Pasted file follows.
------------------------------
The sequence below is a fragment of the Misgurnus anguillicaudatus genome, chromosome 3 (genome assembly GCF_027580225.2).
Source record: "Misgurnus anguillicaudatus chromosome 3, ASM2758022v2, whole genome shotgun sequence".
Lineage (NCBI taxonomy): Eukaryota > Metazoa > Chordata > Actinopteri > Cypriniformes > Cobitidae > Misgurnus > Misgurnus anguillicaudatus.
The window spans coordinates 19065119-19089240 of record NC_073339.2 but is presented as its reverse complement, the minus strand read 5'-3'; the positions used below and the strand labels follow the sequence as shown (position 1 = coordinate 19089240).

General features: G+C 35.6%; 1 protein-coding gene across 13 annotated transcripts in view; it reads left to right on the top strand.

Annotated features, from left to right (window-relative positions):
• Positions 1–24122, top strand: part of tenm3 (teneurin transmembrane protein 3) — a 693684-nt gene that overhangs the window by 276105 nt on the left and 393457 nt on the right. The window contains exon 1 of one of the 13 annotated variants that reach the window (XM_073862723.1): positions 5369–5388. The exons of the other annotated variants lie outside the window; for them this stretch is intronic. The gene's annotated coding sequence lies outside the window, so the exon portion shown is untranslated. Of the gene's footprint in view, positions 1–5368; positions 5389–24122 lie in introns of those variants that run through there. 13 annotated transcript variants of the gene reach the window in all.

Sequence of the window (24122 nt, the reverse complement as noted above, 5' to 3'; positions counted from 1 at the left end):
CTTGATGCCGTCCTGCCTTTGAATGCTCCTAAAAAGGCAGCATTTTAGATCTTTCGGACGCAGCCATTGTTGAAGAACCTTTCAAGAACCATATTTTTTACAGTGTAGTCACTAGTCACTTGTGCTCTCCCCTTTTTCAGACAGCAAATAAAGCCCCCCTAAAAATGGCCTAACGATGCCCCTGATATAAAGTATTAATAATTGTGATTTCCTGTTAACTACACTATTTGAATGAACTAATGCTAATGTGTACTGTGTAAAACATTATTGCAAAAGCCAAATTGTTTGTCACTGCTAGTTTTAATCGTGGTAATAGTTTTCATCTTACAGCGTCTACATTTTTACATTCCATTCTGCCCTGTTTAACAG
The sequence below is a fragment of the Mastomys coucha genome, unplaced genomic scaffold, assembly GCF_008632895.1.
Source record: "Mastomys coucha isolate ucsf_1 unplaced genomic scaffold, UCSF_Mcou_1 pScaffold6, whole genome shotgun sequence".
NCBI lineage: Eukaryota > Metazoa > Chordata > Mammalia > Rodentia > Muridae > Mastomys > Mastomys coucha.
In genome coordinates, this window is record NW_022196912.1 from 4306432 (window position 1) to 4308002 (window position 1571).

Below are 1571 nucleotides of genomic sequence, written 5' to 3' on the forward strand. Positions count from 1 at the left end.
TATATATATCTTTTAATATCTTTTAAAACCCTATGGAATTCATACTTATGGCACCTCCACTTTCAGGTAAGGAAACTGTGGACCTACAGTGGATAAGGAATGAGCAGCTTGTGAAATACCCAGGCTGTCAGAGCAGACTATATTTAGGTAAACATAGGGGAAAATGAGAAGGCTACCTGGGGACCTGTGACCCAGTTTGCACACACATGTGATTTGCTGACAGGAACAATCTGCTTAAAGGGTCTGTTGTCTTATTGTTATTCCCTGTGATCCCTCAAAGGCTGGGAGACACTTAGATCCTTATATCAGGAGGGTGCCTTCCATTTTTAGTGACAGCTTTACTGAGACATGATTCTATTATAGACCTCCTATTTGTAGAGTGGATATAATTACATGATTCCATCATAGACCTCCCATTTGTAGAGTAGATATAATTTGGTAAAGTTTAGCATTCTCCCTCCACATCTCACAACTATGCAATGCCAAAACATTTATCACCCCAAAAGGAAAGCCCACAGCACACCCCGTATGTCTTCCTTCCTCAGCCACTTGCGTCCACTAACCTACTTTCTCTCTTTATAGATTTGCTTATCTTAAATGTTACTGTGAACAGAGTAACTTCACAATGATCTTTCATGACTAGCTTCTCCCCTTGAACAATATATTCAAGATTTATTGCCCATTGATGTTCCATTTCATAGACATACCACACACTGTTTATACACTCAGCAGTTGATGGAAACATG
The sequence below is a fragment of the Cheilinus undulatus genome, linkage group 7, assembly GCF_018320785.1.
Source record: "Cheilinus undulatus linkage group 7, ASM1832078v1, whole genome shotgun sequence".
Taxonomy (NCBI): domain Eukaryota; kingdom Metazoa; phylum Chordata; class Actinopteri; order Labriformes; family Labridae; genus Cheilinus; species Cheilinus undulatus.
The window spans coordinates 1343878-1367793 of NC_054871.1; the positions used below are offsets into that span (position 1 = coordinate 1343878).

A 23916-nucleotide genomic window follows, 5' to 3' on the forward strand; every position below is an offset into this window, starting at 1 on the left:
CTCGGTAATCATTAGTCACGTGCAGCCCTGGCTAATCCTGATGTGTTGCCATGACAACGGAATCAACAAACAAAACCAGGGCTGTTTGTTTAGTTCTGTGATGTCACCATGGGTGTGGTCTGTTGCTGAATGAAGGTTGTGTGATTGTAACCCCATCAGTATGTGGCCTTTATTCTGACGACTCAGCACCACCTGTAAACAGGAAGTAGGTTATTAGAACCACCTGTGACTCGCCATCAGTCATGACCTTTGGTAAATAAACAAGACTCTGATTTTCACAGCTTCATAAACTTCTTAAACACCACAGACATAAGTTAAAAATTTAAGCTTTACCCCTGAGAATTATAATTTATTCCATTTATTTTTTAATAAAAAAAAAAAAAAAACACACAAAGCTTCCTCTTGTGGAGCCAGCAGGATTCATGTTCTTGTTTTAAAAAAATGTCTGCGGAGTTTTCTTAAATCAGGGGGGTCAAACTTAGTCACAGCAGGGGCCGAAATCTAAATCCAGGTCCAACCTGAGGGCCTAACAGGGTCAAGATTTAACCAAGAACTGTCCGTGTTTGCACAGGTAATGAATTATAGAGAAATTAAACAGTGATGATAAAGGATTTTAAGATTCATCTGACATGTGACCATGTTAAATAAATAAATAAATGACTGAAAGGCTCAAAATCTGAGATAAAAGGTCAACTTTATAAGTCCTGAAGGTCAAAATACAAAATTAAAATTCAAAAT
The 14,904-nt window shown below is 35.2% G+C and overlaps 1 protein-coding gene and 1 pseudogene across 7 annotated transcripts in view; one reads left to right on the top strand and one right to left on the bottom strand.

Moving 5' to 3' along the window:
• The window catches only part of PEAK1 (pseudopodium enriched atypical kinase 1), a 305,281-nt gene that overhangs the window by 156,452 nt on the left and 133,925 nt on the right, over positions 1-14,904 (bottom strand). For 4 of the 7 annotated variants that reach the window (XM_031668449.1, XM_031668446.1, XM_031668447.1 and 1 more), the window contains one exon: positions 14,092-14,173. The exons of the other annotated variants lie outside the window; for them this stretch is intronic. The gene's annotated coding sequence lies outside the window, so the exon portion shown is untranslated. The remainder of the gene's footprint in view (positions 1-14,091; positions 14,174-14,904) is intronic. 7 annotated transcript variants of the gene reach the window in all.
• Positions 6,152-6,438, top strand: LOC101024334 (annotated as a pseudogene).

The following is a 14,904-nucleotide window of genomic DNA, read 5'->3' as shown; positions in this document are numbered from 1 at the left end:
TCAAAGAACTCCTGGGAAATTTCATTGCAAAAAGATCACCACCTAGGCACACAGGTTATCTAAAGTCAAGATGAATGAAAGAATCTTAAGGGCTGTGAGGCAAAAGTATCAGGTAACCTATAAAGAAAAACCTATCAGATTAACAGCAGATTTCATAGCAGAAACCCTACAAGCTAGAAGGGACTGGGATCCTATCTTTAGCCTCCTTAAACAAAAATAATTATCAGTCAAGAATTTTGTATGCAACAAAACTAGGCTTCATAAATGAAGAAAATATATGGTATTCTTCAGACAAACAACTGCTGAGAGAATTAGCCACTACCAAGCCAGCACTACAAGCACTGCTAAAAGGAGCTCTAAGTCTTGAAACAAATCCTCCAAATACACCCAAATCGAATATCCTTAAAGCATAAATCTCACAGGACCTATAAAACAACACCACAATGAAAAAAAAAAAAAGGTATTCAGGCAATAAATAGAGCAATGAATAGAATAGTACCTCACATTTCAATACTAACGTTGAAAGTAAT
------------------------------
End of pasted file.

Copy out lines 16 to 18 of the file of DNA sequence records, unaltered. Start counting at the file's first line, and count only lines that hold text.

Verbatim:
The sequence below is a fragment of the Cheilinus undulatus genome, linkage group 7, assembly GCF_018320785.1.
Source record: "Cheilinus undulatus linkage group 7, ASM1832078v1, whole genome shotgun sequence".
Taxonomy (NCBI): domain Eukaryota; kingdom Metazoa; phylum Chordata; class Actinopteri; order Labriformes; family Labridae; genus Cheilinus; species Cheilinus undulatus.